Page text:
They see San Antonio as a hated rival, even though the franchises have met in the postseason once in 17 years. MVP David Robinson entering the Houston locker room to congratulate Hakeem Olajuwon in 1995 after his Rockets counterpart upstaged him isn’t contentious.

If there is any bad blood, there shouldn’t be.

Duncan has been a humble superstar for the duration of his career. Competitors whine about foul calls during games. Get over it.

Durant never sounded more like Duncan than when he refused to blame the officials for the Thunder’s loss Thursday night.

Tony Parker and Manu Ginobili have been dazzling crowds and befuddling foes with blistering drives, magical passes and scintillating finishes since 2001 and 2003, respectively. They have been every bit as breathtaking as Harden and Westbrook are now.

There is so much to love about Oklahoma City, and yet, there is also a lot for some fanbases to envy.

Thunder faithful put on the free shirts draped over their seats, and they get credit for whiteouts and blue-outs that does not extend to Miami or San Antonio.

Oh, look, a blue-and-white checkerboard in the OKC stands.

Make no mistake: The Peake is as loud as it gets. The decibel level in that arena reaches ear-splitting, deafening heights.

Miami is a dismal sports town where tanning on the beach beats sitting in a brand-new ballpark or at American Airlines Arena. The Heat did not sell all of its season tickets the year after its inaugural title.

That said, the Alamodome and AT&T Center in San Antonio have hosted clamorous crowds worthy of the commendation OKC gets.

The Spur and Thunder models are different, but the principles are the same. Execution is where the Thunder now wins in a landslide.

Maybe more folks not donning silver and black on a regular basis would applaud San Antonio if the head coach and franchise player didn’t so often make themselves so distant.

Popovich knows how to treat a sideline reporter like the annoying pet that just peed on the expensive carpet. In this, ahem, brief exchange with Craig Sager just prior to the fourth quarter of Game 1 in the Western Conference Finals, he pulled off an astonishing feat.

He responded to a pair of Sager queries with a grand total of four words.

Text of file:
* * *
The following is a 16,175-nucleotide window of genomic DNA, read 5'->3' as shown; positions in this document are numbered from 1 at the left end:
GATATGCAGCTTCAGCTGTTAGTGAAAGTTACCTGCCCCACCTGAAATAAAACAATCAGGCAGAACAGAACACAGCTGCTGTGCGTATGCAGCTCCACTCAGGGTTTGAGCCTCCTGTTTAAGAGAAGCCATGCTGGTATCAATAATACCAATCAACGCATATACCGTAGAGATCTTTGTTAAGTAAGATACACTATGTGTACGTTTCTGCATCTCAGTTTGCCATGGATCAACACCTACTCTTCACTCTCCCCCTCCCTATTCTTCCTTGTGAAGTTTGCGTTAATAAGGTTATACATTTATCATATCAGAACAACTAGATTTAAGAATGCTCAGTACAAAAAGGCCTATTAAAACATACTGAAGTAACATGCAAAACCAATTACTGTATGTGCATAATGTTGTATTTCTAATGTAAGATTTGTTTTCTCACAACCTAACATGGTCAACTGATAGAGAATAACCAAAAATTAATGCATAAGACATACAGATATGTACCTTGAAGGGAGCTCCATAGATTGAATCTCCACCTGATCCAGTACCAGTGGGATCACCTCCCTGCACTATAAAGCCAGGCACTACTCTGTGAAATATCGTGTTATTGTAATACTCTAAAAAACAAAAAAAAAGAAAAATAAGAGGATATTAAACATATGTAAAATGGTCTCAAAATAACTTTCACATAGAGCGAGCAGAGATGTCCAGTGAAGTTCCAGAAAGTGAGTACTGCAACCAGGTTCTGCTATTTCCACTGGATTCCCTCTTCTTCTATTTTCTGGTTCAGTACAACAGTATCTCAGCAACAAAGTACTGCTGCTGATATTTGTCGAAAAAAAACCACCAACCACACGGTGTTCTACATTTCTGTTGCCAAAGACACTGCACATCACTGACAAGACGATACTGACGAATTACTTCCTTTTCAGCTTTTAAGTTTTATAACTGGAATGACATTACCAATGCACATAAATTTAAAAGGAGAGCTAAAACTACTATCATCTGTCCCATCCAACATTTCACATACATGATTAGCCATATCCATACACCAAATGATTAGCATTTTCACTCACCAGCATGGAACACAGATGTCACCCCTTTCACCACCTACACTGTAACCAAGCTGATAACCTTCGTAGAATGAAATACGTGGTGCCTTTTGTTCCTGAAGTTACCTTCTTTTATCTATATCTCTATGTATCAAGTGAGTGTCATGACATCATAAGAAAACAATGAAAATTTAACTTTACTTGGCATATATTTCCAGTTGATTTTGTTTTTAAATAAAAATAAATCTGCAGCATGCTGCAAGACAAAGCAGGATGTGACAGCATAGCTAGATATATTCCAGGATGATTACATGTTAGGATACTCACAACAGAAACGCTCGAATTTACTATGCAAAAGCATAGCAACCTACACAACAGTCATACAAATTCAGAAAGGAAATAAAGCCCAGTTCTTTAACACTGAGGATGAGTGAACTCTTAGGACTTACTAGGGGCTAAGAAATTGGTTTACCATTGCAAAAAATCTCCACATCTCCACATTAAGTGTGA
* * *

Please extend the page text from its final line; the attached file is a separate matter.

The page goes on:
“We competed. Same way.”

Thunder coach Scott Brooks is rarely as short when pundits ask him questions. Durant does not repudiate pre-game interviews the way Duncan has since his rookie campaign.

Presti is more accessible than Spurs GM R.C. Buford.

This goes back to Westbrook, and how his marvelous talent and goofy press-conference demeanor outshine his faults.

He began Game 2 by missing 8-of-10 shots. He was eager to fire away, no matter the angle or the distance from the rim. His barrage of imbecilic misfires helped Miami run off to an 18-2 start.

He may make some bad decisions with the ball in his hands, but does anyone without a significant rooting interest in this series hate Westbrook? Why should they?

Durant and company make it so easy to focus on what the organization does right.

Even disgruntled, disillusioned Seattle Sonics supporters can admit they detest the way they were robbed of 41 years of history, not the OKC fans or players. They harbor a special kind of distaste for Howard Schulz and David Stern, and they should.

The Thunder has become America’s team in a few short years, and this all could have happened under the lights at Key Arena.

The series shifts to Miami now and so does the pressure.

James will come hard, along with Wade and Bosh, seeking that elusive title. Never underestimate the power of desperation.

The Heat could win the next three games, or three of four, or three of five. It will not matter. The Thunder is America’s team, America’s champion.

Westbrook could land planes with his outfits, but for now, he’ll have to settle for his team landing in the hearts of so many casual fans.

Thunder Up, as if anything associated with this emerging, thriving franchise could ever go down.